Read the transcript of the full interview here.
It was reported on July 11th, that Putin had his first direct conversation via telephone with new Ukrainian president Zelensky. According to RT, the call was initiated by Zelensky and focused on possible future negotiations on the Donbas conflict. However, it seems that Putin was irritated by Zelensky’s suggestion that the Normandy format be modified to include the U.S. and outgoing UK Prime Minister Theresa May who would likely be out of office by the time of any such talks:
The two presidents also touched upon the idea of continuing the talks in the ‘Normandy format’, which includes French and German leaders alongside those of Russia and Ukraine. Earlier, Zelensky urged Putin to talk in person in a video address he released on Monday. Yet, he also said that he expects the leaders of the US, the UK, Germany and France to chaperone him during such a meeting.
Zelensky’s decision to invite the outgoing British Prime Minister Theresa May prompted Putin to chide the Ukrainian leader. Putin particularly asked in what capacity she would be present at the talks, which are unlikely to take place before she leaves her post.
It doesn’t seem like Zelensky – an actor and complete political novice – is doing a good job of earning Putin’s respect so far, acting like he needs to be babysat if he’s going to talk to the Russian president. Granted, Trump was also an entertainer with no political experience, but he at least tried to give the impression that he was going to be his own man. Zelensky doesn’t come across as very confident in holding the office that he voluntarily pursued.
The Kremlin put out a very short summary of the phone call:
At the initiative of the Ukrainian side, Vladimir Putin had a telephone conversation with President of Ukraine Vladimir Zelensky .
They discussed issues of settlement in the south-east of Ukraine and joint work on the return of persons held on both sides. An agreement was reached to continue this work at the expert level.
The possibility of continuing contacts in the “Norman format” was also discussed.
We’ve all heard the claims from the MSM and self-serving politicians and pundits that Putin is rehabilitating his “favorite” Soviet/Russian leader, Josef Stalin. But genuine unbiased experts on Russia know that this isn’t true.
Putin has publicly condemned Stalin’s crimes numerous times, most notably in 2007 when he visited Butovo, a mass grave outside of Moscow that holds the bodies of over 20,000 who were shot dead during the height of Stalin’s purges from 1936 – 1938. Putin’s comments, as reported by Reuters, after the visit:
“We know very well that 1937 was the peak of the purges but this year was well prepared by years of cruelty,” Putin said beside a mass grave after laying flowers at a memorial.
Putin said such tragedies “happen when ostensibly attractive but empty ideas are put above fundamental values, values of human life, of rights and freedom.”
“Hundreds of thousands, millions of people were killed and sent to camps, shot and tortured,” he said. “These were people with their own ideas which they were unafraid of speaking out about. They were the cream of the nation.”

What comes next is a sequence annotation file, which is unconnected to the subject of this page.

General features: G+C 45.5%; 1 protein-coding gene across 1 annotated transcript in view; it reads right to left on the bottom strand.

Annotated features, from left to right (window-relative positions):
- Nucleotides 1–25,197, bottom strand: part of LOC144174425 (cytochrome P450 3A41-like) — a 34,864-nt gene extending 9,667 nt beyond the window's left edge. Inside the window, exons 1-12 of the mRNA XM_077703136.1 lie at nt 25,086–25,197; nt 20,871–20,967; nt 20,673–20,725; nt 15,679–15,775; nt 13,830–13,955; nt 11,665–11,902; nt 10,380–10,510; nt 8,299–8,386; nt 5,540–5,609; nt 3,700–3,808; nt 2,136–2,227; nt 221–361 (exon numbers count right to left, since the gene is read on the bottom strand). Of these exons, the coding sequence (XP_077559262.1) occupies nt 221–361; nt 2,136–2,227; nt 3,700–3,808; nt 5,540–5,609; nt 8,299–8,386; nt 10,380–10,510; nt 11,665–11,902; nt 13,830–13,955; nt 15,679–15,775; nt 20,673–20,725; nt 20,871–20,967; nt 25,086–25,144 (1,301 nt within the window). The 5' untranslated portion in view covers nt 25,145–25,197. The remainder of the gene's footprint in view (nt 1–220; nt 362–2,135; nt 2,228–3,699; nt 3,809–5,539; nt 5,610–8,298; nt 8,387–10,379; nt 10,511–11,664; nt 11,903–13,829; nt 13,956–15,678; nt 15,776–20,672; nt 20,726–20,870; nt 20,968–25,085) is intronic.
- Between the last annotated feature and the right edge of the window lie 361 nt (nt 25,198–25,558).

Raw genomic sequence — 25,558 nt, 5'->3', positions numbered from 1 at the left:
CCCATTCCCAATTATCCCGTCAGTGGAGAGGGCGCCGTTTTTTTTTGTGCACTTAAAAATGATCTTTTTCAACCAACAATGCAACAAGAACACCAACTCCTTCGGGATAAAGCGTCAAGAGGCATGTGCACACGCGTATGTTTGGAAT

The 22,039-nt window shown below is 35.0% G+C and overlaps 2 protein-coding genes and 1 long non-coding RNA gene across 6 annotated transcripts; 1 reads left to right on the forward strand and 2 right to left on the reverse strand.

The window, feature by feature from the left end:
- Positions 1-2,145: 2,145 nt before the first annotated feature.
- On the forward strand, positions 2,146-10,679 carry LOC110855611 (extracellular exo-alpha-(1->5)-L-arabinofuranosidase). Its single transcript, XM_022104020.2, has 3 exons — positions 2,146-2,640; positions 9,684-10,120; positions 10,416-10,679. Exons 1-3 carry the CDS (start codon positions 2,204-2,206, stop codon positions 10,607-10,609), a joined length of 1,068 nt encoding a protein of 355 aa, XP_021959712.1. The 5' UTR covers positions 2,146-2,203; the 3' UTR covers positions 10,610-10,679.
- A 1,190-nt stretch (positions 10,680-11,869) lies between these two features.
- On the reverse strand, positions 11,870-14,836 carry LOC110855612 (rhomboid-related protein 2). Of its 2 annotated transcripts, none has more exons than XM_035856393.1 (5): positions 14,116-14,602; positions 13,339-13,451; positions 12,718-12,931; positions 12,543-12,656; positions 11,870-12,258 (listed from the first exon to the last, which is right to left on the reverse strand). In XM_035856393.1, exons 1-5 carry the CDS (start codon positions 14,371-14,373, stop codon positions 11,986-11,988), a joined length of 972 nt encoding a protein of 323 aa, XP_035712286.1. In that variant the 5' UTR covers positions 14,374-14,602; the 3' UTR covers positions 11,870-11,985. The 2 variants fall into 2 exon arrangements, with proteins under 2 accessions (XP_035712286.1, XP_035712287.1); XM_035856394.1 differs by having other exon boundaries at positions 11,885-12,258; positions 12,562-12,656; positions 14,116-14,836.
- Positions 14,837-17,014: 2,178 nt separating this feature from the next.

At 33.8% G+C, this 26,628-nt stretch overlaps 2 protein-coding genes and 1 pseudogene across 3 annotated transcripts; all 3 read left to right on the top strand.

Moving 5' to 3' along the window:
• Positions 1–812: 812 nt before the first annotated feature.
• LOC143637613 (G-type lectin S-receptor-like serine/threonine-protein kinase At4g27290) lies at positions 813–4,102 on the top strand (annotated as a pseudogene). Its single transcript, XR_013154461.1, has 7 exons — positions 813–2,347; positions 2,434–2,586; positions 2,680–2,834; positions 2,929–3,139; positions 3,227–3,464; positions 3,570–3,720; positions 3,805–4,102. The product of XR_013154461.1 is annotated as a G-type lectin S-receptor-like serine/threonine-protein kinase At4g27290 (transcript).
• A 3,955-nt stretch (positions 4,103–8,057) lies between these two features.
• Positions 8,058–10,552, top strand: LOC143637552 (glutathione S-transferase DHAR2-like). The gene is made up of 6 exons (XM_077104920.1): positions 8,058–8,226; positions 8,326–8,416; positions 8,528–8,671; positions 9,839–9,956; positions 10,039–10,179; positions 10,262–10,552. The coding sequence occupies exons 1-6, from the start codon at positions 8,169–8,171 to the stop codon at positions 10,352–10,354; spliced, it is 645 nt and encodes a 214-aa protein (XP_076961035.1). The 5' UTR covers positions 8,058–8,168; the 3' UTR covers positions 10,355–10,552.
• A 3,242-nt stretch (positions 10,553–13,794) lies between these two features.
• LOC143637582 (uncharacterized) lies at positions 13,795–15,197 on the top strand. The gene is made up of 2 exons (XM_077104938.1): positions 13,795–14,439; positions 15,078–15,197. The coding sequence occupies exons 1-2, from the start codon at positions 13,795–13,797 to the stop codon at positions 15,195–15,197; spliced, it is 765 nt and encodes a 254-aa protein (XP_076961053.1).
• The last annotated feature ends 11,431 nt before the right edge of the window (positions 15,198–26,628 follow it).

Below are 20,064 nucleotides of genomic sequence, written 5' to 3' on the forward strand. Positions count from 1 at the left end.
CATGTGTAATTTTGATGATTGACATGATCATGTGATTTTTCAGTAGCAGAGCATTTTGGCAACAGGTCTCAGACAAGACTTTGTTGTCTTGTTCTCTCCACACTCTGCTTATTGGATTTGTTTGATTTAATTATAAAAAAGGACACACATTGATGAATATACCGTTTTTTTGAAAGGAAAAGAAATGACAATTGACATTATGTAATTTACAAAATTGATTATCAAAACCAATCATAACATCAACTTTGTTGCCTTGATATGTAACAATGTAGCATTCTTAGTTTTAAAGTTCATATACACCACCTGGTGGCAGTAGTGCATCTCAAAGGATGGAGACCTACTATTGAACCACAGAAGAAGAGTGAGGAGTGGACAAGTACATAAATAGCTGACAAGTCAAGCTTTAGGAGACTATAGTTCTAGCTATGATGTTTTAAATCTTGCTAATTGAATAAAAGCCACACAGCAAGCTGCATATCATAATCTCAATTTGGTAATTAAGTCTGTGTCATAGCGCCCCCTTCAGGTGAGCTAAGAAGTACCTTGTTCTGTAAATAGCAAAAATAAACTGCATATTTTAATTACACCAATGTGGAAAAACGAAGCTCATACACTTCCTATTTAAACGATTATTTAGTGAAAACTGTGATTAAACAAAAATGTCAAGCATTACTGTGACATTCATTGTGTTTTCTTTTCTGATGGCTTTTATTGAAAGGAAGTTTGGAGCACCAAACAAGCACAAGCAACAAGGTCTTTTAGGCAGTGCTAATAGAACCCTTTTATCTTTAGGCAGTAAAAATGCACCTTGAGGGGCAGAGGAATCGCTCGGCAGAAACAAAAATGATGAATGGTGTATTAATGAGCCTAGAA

Moreover, in October of 2017, Putin attended the opening of the Wall of Grief Monument to the Victims of Repression in Moscow – a monument specifically dedicated to the victims of Stalin’s repressions and a project that he helped get approved. An excerpt of his comments follows:
“Millions of people were branded as enemies of the people, were executed or crippled, underwent torture in prisons and forced deportations,” he said. “This terrible past cannot be erased from the national memory. And certainly cannot be justified by whatever imaginary greater good of the people…
…. “The persecution campaign was a tragedy for our people, our society, a ruthless blow to our culture, roots and identity. We can feel the consequences now and our duty is not to allow it to be forgotten.”
Recently, the Washington Post and The Guardian both ran articles pushing the claim yet again that Putin – in his admiration for Stalin – is seeking to rehabilitate his image in Russia and whitewash his crimes. British Russia expert Paul Robinson, with some research assistance from Russia-based journalist Bryan MacDonald, refutes these accusations:
The more important questions are whether the Post and the Guardian are right that a) Stalin is being rehabilitated in Russia, b) this is the fault of the Russian state, and of Vladimir Putin more personally, and c) allowing the possibility of any ‘heroic’ achievements by the Soviet state – most notably victory in the Second World War – inevitably leads to a whitewashing of Soviet repression. Fortunately, in his Twitter thread Bryan points us to a document which provides an answer, namely a statement issued yesterday by the Permanent Commission on Historical Memory of the Council of the President of the Russian Federation. It’s worth translating this in full [note: I have copied in bold only the first few paragraphs which I think are the most relevant – Natylie]:
We have heard that monuments to I.V. Stalin are being constructed in towns in Russia.